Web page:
At each level of the DFS algorithm, the unsolved alternatives must be stored for backtracking. If m is the amount of space required to store an element, and d is the depth, then, the maximum storage required is denoted as O (md). The functioning of the depth-first search algorithms can be represented by the charts shown below.

From the figures above, (a) represent the DFS tree, with the dashed lines representing the successors that have been explored. On graph (b) the boxes represent the untested state that contains original forms of the data.  The next chart (c) shows the untested stacks along with their parents. The shaded boxes represent the original states while the blocks on the right side illustrate the successors.

Best-First Search (BFS) Algorithms

It uses a heuristic to guide the search process. The core source of data is open source that comprises of multiple nodes. The combination of all types of nodes increases the task of the algorithm to select the most probable element that would generate an appropriate answer. The best node is chosen and expanded to give successors, which are used to solve a particular problem. One of the challenges that are experienced in this form is sophistication and data redundancy (Chen &Tian, 2015). As it is well known, colossal information consumes time to sort out. This is because it lacks a definite path through which it can be evaluated, which results to use of randomization as the only alternative. Due to this reason, a best first search algorithm is time-consuming and does not save on cost. However, once the best state is selected, the processing takes place efficiently.BFS algorithms of graphs have to be slightly modified to cater for the different paths that a single node can take. Thisis performed by invoking computational equations that apply to the problems under study. Again, closed list stores the information of the nodes that were processed previously. It enables the searching process to take a short route, incase coinciding information is found while expanding the nodes. In that case, the available data is utilized to provide a workable solution.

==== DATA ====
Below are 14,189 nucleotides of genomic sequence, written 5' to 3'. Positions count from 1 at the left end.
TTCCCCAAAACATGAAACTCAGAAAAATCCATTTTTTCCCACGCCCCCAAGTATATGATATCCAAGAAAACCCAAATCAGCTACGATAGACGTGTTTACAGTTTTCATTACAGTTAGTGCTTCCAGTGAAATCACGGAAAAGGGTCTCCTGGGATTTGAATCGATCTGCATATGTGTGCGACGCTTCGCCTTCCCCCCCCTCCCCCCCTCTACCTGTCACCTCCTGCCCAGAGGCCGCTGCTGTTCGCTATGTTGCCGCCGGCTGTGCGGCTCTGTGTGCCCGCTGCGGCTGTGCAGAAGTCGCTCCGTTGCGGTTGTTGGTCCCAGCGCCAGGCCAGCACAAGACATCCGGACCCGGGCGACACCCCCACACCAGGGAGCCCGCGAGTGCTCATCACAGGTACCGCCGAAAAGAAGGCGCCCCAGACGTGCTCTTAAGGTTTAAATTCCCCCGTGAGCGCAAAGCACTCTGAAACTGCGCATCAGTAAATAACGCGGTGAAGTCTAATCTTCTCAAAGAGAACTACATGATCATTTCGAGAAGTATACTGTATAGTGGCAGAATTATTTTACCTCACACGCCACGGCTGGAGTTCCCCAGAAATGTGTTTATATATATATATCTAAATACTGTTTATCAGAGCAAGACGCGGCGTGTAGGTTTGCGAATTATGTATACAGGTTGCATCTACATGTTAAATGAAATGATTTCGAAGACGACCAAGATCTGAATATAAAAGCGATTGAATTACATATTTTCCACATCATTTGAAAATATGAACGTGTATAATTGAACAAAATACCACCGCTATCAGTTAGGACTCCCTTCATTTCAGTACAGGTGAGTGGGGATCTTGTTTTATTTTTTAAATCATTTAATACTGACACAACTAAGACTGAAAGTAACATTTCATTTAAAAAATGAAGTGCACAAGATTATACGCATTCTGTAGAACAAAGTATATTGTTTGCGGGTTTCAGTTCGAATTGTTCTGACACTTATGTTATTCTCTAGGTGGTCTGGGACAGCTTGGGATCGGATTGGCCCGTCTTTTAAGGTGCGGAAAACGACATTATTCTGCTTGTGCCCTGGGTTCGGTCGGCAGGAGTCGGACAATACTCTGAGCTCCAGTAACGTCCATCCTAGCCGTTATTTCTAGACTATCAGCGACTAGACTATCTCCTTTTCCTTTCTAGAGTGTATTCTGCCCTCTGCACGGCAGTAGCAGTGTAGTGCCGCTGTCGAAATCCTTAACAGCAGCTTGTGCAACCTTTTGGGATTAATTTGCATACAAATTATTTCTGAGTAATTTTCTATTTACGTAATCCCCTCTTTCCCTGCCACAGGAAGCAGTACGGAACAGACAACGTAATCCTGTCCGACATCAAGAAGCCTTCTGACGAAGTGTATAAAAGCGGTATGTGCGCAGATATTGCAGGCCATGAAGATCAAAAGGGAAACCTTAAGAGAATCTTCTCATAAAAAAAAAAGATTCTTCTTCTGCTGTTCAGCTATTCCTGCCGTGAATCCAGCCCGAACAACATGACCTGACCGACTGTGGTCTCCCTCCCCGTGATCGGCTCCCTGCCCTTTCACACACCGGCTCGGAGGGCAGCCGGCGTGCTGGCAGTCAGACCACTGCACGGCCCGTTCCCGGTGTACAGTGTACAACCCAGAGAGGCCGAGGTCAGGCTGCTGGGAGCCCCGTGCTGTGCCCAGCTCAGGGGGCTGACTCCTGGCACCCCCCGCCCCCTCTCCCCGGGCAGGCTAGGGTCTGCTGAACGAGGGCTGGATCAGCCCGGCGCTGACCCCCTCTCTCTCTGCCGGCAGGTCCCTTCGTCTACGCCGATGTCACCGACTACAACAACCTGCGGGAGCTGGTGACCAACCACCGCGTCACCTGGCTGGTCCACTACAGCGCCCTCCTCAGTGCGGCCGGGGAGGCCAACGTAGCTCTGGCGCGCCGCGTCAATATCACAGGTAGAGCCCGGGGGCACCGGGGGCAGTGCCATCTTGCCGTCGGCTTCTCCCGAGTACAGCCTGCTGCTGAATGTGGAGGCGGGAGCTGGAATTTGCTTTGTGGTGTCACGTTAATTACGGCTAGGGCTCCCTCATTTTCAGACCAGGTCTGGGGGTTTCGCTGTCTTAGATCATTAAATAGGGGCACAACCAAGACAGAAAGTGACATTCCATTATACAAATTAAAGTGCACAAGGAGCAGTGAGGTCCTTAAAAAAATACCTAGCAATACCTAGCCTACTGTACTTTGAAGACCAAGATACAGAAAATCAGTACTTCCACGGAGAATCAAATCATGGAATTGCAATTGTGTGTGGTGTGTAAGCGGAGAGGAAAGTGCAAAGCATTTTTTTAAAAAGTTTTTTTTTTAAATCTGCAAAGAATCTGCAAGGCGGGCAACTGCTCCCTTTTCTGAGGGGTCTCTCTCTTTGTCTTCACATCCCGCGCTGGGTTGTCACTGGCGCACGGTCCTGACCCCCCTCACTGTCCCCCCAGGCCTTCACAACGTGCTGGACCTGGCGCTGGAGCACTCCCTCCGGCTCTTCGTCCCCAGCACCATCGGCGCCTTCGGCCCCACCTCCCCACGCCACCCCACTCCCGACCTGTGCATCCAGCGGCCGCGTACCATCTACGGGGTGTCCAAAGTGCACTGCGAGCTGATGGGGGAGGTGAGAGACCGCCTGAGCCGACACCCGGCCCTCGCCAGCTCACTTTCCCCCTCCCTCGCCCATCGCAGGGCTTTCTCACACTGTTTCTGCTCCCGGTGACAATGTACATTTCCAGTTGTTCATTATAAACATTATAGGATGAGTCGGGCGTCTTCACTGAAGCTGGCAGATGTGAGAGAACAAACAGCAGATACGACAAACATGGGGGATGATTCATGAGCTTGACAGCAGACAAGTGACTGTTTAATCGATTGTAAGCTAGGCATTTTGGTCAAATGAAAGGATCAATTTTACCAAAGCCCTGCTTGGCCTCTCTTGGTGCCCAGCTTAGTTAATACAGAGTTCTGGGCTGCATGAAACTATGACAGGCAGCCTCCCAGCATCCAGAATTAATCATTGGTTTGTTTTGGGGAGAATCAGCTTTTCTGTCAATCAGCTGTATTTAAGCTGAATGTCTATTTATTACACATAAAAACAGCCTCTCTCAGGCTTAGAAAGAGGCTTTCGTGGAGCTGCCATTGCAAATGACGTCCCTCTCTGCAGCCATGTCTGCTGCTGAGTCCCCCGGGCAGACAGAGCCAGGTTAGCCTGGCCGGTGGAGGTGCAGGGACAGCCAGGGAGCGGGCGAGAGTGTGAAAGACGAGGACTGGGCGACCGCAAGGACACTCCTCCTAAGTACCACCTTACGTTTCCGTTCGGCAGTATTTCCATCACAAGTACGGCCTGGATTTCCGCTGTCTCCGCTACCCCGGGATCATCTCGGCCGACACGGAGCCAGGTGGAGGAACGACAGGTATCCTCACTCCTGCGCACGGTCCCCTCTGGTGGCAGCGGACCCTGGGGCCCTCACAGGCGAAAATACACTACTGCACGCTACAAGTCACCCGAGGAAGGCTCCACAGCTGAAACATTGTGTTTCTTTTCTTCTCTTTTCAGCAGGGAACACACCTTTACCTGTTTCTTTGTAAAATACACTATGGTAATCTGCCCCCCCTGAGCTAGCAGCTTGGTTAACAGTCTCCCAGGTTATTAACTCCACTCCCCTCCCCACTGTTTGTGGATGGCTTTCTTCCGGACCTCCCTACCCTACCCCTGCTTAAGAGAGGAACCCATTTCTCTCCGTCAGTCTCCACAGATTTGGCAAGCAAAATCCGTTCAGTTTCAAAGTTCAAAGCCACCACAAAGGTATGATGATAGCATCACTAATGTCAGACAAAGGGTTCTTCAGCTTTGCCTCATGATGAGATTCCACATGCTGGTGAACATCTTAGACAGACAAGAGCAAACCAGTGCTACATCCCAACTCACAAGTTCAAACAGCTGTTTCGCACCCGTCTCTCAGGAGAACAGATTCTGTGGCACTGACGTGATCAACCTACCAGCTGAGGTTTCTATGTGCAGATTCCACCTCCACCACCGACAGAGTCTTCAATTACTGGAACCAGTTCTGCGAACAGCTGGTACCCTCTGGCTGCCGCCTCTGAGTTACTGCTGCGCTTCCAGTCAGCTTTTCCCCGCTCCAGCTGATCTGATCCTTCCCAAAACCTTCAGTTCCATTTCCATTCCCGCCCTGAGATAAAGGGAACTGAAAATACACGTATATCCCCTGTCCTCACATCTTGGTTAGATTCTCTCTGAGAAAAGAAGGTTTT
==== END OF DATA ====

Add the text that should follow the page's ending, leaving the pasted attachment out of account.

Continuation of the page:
Unfolding a Graph into a Tree

Data can be structured into different formats, depending on the architecture of the processors. The design that is adopted is critical in deciding on the right algorithm to invoke. In search algorithms, one aspect which is considered essential is the accessibility of the data in the storage spaces (Astrachan et al., 2015). The more complicated it is, the more it would take to receive the desired output. Nodes are arranged in graphical formats that have to be unfolded to reduce the communication latency. For it to happen, one node has to support the subsequent successors. What is observed is one node being expanded, into several states, and the chain continues downwards to form a tree-like structure. The expansion is done to locate the most appropriate node that would increase the output rate (Chakraborty&Satti, 2017). Unfolding comes along with some overhead costs such as increased time of retrieving the most appropriate is not applicable in situations where rapid processing is needed. Conclusively, sequential search algorithms are highly required in areas where the arrangement of large data is necessary. The method allows classifications to be done, based on finite characteristics which determine the path that the problems would take, before generating correct answers.